“Their sense of superior righteousness…” Wasson wrote, “has a serious significance on the minds of men who cherish the community’s good name and have the intelligence to understand how well-designed that exhibition was to bring it under reproach. It was a slander on Dallas.”
George Dealy, president and general manager of the News had not read “Dallas Slandered” before printing. When Dealy read Wasson’s surprise editorial, he admonished Wasson, telling him to never again start a new editorial stance before conferring with him. However, the Klan’s actions that Saturday night was a step too far for Dealy. Under his leadership, the News had long advocated civic planning in Dallas. The News’ 1899 campaign led to the formation of the Dallas Civic Improvement League. Dealy’s commitment to making Dallas a model city included refusing ads he considered dishonest or immoral, even though the newspaper lost revenue. Despite his admonishment of Wasson’s surprise, Dealy launched an editorial war against the Klan that almost destroyed the paper.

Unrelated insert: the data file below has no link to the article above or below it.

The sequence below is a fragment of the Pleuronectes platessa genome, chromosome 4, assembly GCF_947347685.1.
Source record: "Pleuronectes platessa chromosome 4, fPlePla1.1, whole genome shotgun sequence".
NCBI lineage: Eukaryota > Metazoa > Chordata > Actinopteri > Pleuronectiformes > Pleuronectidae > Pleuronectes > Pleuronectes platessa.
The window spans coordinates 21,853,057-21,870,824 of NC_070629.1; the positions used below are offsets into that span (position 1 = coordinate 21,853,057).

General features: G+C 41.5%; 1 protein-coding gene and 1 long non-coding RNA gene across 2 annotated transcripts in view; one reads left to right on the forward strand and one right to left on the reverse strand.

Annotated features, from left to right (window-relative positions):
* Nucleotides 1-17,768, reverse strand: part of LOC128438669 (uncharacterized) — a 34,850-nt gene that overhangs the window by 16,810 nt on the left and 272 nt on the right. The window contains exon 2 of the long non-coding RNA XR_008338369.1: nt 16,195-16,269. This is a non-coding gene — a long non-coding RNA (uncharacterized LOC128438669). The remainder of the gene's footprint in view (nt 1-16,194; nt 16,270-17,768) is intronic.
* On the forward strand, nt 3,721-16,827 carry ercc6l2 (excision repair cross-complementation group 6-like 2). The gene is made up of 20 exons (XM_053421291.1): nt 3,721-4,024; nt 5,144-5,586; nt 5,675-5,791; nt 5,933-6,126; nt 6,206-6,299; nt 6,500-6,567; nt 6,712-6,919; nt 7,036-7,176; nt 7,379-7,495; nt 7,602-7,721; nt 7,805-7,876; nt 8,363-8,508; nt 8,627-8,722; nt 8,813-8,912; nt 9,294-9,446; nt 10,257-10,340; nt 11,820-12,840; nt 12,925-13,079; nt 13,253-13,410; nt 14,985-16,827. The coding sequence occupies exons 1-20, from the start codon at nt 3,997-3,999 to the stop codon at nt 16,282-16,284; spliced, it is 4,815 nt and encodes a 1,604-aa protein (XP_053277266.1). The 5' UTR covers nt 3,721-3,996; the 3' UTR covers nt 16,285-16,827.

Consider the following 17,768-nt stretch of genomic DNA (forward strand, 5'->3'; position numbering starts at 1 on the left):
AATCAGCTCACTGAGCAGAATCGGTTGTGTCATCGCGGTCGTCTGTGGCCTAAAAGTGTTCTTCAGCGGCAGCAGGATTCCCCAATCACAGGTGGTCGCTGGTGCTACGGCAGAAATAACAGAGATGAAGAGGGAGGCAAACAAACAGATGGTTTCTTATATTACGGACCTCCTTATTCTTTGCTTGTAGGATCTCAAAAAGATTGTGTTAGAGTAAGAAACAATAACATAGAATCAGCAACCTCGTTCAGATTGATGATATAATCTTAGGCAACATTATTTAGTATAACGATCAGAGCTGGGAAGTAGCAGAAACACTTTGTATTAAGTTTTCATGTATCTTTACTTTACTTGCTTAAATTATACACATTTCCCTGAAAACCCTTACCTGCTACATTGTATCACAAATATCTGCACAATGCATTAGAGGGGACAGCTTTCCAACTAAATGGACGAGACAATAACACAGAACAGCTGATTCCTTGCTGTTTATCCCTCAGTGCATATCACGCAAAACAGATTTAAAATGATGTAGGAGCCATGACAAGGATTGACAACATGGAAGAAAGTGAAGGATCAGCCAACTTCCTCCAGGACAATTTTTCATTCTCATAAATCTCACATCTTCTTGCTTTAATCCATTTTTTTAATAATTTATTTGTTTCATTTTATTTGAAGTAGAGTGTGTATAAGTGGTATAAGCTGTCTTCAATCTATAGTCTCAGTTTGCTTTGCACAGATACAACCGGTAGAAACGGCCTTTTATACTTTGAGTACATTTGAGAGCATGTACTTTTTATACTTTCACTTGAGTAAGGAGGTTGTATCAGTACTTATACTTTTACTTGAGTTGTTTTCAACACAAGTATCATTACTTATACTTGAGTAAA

It was not that Dealy or even Wasson voiced objections to the Klan’s belief in white supremacy. Previously, Dealy, Wasson, and the News remained silent as Dallas instituted poll taxes for Black citizens, revised electoral law that paved the way for white-only voting, and amended the city charter to enforce segregation. Even Wasson’s editorial confirmed that white supremacy was not at risk. However, the Klan’s appointment as the law was so egregiously offensive to the Dallas Morning News team that it could not stand. As Wasson wrote, “…the men who marched the streets of Dallas Saturday night made themselves exemplars of lawlessness. They seek to initiate a reign of terror. They will not succeed, except over the minds of the humble and the ignorant.” Dealy agreed: the Klan was terrible for business, and its violent acts would harm Dallas’s growth and reputation.